Three Waters: What and why?

By: Angie Warren-Clark

Angie Warren-Clark
Labour MP

 Three Waters addresses our drinking water, waste water and storm water. The reform is about ensuring New Zealanders have access to safe, clean drinking water for generations to come while maintaining infrastructure that remains fit for purpose as our populations change.

More than 34,000 New Zealanders are estimated to get sick from drinking water annually. There were 3385 reported overflows from sewerage networks in 2019/20, and 21.4 per cent of water supplies (serving more than 100 people) were not fully compliant with our drinking water standards.

All evidence suggests a legacy of broken pipes, outdated sewage plants and potential danger from contaminated drinking water for future generations if we do nothing.

The cost of service to Western Bay of Plenty residents without reform in 2051 would be $4050 per resident, per year. Tauranga City Council residents would be looking at $3060 by 2051 without reform. Both are looking at a much more manageable $1220 with the reform. Evidently, we need to look ahead and manage our waters proactively, because reactive management is a recipe for disaster.

We must manage our aging infrastructure and safeguard our health while keeping costs affordable, without leaving ourselves at the mercy of election cycles or council budgets.

Ownership, privatisation and public input

There seems to be some confusion about ‘ownership’ and privatisation under this reform. Rest assured, the four publicly-owned service entities will be collectively owned by councils on behalf of their communities.

Work is underway to establish a working group of local government, iwi and water industry experts to work through entity design elements. The group will also look at the governance and accountability arrangements of said entities, and provide an opportunity for public participation and consultation.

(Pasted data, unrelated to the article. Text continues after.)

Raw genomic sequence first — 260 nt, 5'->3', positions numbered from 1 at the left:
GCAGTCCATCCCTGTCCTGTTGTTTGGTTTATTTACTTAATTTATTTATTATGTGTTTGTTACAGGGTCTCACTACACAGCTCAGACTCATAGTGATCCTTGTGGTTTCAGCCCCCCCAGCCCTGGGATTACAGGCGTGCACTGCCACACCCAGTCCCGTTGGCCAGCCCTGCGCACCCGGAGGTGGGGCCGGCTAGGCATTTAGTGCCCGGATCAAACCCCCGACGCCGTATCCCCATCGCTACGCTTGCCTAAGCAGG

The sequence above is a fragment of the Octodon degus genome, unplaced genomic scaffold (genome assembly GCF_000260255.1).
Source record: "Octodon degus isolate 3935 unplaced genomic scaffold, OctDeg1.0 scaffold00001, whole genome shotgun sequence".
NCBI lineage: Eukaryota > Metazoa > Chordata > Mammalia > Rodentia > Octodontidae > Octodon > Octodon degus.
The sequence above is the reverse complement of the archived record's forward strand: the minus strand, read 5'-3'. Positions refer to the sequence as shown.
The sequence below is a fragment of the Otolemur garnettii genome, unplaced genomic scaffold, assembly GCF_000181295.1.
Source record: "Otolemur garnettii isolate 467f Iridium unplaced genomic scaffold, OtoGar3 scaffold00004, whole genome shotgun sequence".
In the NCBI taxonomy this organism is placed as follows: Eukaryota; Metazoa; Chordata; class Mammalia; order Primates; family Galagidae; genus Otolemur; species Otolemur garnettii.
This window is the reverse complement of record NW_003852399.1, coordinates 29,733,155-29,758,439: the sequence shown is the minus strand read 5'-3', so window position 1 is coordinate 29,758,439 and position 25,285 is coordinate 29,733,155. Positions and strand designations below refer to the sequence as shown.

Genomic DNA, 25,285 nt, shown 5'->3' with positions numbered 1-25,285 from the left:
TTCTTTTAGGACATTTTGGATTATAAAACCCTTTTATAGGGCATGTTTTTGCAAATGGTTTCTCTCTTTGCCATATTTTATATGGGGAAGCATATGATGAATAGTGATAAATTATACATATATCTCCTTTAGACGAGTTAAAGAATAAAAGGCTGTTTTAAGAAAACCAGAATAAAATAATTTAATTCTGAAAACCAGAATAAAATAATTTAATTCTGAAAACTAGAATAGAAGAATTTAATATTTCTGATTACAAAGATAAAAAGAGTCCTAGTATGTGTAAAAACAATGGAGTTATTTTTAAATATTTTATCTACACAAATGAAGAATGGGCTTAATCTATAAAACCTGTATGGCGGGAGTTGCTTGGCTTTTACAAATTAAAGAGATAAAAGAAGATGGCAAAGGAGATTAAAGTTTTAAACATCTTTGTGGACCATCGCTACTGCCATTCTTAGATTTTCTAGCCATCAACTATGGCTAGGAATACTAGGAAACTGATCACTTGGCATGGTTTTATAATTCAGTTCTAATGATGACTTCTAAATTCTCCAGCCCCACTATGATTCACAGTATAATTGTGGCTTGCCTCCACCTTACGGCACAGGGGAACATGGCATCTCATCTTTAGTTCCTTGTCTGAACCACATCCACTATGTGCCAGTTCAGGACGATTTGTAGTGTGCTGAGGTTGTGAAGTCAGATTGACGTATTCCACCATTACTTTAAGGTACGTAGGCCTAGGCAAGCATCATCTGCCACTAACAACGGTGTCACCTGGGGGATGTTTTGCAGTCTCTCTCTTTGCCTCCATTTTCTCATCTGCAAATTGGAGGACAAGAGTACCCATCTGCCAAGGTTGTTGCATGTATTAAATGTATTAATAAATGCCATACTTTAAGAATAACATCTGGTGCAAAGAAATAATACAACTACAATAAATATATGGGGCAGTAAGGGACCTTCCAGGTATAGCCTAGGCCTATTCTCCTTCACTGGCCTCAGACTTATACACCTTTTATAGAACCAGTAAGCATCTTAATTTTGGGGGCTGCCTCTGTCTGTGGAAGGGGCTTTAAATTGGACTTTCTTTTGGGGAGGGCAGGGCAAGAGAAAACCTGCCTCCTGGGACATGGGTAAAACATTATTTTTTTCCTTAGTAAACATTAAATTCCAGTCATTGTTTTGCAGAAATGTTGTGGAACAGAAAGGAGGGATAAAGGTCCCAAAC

No single local government or mana whenua representative would have a veto right or ability to exert control over decisions. The model is collaborative, with iwi having an active say in holding the entities to account.

Public ownership of these water services is a bottom line and any future proposals for privatisation would require 75 per cent of votes in favour in a public referendum, making our communities the ultimate guardians of public ownership.

I understand that change can be difficult, and that the unknown conjures fear. This reform has been in the pipeline for years, and is the result of four years of focused research, modelling and analysis from a range of international and local experts.

If you are feeling uneasy about such a transformational reform, I recommend reading through the information available, where all the concerns I’ve had relayed to me are addressed.

We really do need our three waters managed safely, effectively and consistently - regardless of who our elected council is at the time.